We mailed the first of many packages to AWAA today. This package was very simple and only required three forms to be signed and returned. Once they process those forms, AWAA will assign us a case worker, and then the real paperwork begins! We have quickly learned that adopting isn't for the faint of heart. By the end of this process, we both will have gone through extensive background checks, physical exams, one home study with two additional in-person interviews, and a ton of more stuff! It is all worth every bit of it. For anyone considering a domestic adoption and how the expenses of that compare to international........From the research we did as we prepared for our adoption decision, we learned that domestic adoptions can be just as expensive as those from Ethiopia. Many of the European countries and China are much more expensive than Ethiopia (and domestic adoptions), but we discovered the range of average expenses for Ethiopia are comparable to those of domestic adoptions.
In the paperwork we recently received, we learned that the wait time for adopting an Ethiopian infant boy is slightly less than that for infant girls. At the moment, we are planning to adopt an infant boy. We say "at the moment" because Alicia would prefer to adopt a girl while David would prefer a boy. It's interesting we both provide the same reason for our preference: "Girls/boys are more fun." The home study is where we make the final determination as to our adoption preference. We hope to do the homestudy within the next month, but we won't know anything until AWAA processes the forms we mailed today. Based on feedback from other couples who have adopted from Ethiopia, we plan to keep a broad perspective regarding the age. We'll most likely say we're open to adopting in the age range of infant to 2 years old. As far as whether we'll put a boy or girl, we're still discussing that!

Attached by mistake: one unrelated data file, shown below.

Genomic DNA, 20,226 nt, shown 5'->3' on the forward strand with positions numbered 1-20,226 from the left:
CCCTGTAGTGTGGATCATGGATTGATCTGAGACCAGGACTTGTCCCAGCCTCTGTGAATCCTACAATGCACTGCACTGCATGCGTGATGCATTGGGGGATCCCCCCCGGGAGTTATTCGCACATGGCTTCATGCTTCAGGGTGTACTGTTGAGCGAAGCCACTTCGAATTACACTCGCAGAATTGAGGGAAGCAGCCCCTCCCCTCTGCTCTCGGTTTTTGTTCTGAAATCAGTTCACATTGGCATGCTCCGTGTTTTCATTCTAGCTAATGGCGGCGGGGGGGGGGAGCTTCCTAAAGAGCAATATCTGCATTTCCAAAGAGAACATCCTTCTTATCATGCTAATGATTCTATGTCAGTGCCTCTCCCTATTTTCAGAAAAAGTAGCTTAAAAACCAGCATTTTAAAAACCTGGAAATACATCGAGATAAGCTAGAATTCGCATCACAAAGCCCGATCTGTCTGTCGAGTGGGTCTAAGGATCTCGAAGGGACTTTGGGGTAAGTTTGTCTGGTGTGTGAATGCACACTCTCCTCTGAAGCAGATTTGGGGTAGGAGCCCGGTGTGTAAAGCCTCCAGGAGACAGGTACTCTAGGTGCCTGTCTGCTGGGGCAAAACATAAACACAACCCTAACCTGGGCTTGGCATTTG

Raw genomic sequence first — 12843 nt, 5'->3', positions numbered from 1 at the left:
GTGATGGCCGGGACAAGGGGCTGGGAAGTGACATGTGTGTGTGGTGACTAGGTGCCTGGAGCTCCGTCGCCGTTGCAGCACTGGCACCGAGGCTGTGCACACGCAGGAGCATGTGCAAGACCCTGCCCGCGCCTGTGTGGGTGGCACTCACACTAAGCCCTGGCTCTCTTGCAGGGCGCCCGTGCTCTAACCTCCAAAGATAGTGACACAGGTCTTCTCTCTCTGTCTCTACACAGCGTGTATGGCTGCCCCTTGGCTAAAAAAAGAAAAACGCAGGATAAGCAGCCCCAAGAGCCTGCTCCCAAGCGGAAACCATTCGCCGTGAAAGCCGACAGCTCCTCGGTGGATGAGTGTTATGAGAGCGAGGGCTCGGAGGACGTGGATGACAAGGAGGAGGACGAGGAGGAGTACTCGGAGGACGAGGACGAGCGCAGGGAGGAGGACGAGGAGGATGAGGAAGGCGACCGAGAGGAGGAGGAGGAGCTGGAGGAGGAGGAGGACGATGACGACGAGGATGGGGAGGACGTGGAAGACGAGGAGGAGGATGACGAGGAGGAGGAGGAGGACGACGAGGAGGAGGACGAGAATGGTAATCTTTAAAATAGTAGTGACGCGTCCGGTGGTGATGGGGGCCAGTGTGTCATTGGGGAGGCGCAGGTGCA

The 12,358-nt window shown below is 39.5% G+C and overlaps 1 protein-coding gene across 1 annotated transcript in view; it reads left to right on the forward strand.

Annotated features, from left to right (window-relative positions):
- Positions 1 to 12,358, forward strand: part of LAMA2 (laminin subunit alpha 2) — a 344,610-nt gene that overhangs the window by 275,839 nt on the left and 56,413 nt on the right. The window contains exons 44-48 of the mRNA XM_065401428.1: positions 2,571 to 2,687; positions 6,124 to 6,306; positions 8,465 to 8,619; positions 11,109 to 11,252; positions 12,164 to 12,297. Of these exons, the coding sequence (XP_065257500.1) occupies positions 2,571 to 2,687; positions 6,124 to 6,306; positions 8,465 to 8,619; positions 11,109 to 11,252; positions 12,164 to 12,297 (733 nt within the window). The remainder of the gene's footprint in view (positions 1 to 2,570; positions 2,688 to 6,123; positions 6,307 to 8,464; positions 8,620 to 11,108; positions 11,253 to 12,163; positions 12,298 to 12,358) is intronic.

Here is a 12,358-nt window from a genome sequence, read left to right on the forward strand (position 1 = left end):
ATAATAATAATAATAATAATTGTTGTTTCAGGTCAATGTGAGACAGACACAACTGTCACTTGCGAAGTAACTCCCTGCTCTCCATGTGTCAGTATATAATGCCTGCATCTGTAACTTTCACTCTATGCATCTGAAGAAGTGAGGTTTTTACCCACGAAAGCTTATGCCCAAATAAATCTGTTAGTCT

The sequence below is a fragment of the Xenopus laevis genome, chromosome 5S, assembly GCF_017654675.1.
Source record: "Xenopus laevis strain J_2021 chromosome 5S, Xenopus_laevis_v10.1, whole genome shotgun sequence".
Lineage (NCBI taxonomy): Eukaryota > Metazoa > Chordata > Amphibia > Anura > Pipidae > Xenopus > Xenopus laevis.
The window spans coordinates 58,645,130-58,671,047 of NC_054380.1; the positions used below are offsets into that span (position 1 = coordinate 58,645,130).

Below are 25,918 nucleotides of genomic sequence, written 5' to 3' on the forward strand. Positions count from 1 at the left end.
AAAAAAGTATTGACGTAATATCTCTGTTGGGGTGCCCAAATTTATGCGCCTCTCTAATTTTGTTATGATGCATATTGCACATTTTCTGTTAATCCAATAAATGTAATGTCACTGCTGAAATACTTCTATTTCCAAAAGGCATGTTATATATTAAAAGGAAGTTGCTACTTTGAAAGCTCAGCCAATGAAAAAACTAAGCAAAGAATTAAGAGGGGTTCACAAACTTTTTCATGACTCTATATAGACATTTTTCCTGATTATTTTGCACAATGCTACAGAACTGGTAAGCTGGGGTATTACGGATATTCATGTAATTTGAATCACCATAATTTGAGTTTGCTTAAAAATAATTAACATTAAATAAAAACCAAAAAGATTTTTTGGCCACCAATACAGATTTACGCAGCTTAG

Our Church has a "Blessing of the Animals" every year in October. We call it "Animal Sunday" and we have been fortunate that our church here in Va Beach as well as the one we attended when we briefly lived in San Diego both observe this custom. Everyone brings their pets (of all sorts -- we've even seen a ferret!), and the pets sit in the pews for the entire service. I must admit that communion is a different experience with half the congregation on all fours. It's even more of an experience when a ferret is in the pew behind you.......and your dog knows it! Animal Sunday is this Sunday, and that gave us reason to look at the pictures from last year. Chloe has been our completely-spoiled-rotten dog for about seven years. It's hard to believe she's been with us for that long. She's a mixed breed we adopted from the local animal rescue society. She's got a lot of Chow and a little Shepherd which means we could vacuum every 15 minutes in the summer!
Pregnancy Update and "My Story"
3 months ago